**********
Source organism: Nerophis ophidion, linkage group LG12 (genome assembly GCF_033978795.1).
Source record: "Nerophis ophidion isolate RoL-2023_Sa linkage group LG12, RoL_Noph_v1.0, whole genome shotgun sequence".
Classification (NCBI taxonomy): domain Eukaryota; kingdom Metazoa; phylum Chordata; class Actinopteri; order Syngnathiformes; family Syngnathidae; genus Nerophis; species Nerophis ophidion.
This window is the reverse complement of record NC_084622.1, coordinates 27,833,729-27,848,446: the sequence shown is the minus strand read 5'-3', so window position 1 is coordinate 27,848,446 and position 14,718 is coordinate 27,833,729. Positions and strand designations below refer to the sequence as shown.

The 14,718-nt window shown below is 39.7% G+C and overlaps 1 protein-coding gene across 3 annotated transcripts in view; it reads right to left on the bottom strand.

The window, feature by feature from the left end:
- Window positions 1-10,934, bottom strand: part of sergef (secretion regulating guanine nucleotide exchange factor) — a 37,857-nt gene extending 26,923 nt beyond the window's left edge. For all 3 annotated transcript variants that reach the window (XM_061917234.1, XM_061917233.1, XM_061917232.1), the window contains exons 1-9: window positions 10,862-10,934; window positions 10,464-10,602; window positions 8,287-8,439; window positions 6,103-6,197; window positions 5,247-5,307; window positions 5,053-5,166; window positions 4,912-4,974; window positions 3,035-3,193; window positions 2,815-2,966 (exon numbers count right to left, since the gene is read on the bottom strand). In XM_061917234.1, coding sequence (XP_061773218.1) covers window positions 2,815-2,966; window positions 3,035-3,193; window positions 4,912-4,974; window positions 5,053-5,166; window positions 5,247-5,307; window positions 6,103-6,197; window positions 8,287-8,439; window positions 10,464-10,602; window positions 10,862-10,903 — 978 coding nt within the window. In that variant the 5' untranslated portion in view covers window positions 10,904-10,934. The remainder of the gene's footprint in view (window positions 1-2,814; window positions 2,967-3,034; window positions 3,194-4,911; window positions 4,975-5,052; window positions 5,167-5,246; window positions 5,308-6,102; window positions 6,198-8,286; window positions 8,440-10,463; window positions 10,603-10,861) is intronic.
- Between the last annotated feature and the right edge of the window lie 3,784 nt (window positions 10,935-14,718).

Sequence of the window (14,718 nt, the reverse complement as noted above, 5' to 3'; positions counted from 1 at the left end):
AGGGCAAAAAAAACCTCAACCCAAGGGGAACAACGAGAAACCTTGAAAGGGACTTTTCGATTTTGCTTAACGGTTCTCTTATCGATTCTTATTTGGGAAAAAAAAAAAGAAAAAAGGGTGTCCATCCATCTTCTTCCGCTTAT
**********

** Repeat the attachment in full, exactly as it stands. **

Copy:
Source organism: Nerophis ophidion, linkage group LG12 (genome assembly GCF_033978795.1).
Source record: "Nerophis ophidion isolate RoL-2023_Sa linkage group LG12, RoL_Noph_v1.0, whole genome shotgun sequence".
Classification (NCBI taxonomy): domain Eukaryota; kingdom Metazoa; phylum Chordata; class Actinopteri; order Syngnathiformes; family Syngnathidae; genus Nerophis; species Nerophis ophidion.
This window is the reverse complement of record NC_084622.1, coordinates 27,833,729-27,848,446: the sequence shown is the minus strand read 5'-3', so window position 1 is coordinate 27,848,446 and position 14,718 is coordinate 27,833,729. Positions and strand designations below refer to the sequence as shown.

The 14,718-nt window shown below is 39.7% G+C and overlaps 1 protein-coding gene across 3 annotated transcripts in view; it reads right to left on the bottom strand.

The window, feature by feature from the left end:
- Window positions 1-10,934, bottom strand: part of sergef (secretion regulating guanine nucleotide exchange factor) — a 37,857-nt gene extending 26,923 nt beyond the window's left edge. For all 3 annotated transcript variants that reach the window (XM_061917234.1, XM_061917233.1, XM_061917232.1), the window contains exons 1-9: window positions 10,862-10,934; window positions 10,464-10,602; window positions 8,287-8,439; window positions 6,103-6,197; window positions 5,247-5,307; window positions 5,053-5,166; window positions 4,912-4,974; window positions 3,035-3,193; window positions 2,815-2,966 (exon numbers count right to left, since the gene is read on the bottom strand). In XM_061917234.1, coding sequence (XP_061773218.1) covers window positions 2,815-2,966; window positions 3,035-3,193; window positions 4,912-4,974; window positions 5,053-5,166; window positions 5,247-5,307; window positions 6,103-6,197; window positions 8,287-8,439; window positions 10,464-10,602; window positions 10,862-10,903 — 978 coding nt within the window. In that variant the 5' untranslated portion in view covers window positions 10,904-10,934. The remainder of the gene's footprint in view (window positions 1-2,814; window positions 2,967-3,034; window positions 3,194-4,911; window positions 4,975-5,052; window positions 5,167-5,246; window positions 5,308-6,102; window positions 6,198-8,286; window positions 8,440-10,463; window positions 10,603-10,861) is intronic.
- Between the last annotated feature and the right edge of the window lie 3,784 nt (window positions 10,935-14,718).

Sequence of the window (14,718 nt, the reverse complement as noted above, 5' to 3'; positions counted from 1 at the left end):
AGGGCAAAAAAAACCTCAACCCAAGGGGAACAACGAGAAACCTTGAAAGGGACTTTTCGATTTTGCTTAACGGTTCTCTTATCGATTCTTATTTGGGAAAAAAAAAAAGAAAAAAGGGTGTCCATCCATCTTCTTCCGCTTAT